JAKARTA: Indonesia’s efforts to reboot its economy were dealt a blow Monday as official data showed growth ticking up in 2016 but undershooting expectations for the final quarter.
President Joko Widodo came to power in 2014 on a pledge to boost economic expansion to seven percent but his government has struggled to lift growth rates in Southeast Asia’s largest economy, which is rich in resources but has suffered from a slump in commodity prices.
After several years of subdued economic output, government figures showed a glimmer of acceleration for 2016, with growth of 5.02 percent, compared to 4.88 percent a year earlier— the smallest expansion since 2009.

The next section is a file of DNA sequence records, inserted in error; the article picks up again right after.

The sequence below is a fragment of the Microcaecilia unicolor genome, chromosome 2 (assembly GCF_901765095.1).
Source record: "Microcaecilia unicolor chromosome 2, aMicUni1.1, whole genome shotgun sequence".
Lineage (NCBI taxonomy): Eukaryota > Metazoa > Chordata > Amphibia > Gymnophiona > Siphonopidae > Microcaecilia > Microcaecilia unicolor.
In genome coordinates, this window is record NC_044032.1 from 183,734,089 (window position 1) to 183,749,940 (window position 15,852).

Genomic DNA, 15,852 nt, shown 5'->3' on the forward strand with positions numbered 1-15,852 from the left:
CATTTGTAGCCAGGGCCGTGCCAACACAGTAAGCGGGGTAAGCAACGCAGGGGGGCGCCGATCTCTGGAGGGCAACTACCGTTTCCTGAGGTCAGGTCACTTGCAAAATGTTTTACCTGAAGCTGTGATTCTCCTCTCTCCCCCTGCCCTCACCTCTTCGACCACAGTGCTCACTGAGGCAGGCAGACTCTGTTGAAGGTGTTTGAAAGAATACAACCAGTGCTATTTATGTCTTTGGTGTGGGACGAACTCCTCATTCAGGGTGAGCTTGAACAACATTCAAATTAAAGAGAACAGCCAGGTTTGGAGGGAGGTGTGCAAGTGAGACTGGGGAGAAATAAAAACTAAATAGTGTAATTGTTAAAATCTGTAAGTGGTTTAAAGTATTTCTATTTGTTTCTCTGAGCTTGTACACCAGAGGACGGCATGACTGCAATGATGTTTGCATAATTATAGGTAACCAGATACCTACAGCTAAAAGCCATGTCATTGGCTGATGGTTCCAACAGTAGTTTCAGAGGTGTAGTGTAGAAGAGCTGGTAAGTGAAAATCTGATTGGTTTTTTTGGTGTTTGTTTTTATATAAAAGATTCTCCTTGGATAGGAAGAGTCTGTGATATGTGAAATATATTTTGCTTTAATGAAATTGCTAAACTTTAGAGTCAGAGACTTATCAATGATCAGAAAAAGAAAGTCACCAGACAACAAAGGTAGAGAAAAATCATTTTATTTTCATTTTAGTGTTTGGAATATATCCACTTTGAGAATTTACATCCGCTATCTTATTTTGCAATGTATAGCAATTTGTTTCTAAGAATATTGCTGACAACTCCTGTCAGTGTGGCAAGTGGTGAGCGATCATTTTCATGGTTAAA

But a weaker-than-expected quarterly performance of 4.94 percent in the period October to December overshadowed the annual data. The growth in the fourth quarter was dragged down by a dip in government spending.
The statistics agency said that the top contributors for growth last year were manufacturing and agriculture.
Authorities unleashed a series of economic stimulus last year to reinvigorate growth, while the central bank cut the key interest rate six times.
Now analysts say there is little room for manoeuvre.
“Looser fiscal and monetary policies have helped to support growth over the past year, but further easing is unlikely over the next year,” said Gareth Leather of London-based Capital Economics.
Economists said while growth won’t slow further, it won’t accelerate further either, with Capital Economics maintaining its estimation for Indonesia at a flat rate of five percent for this year and next.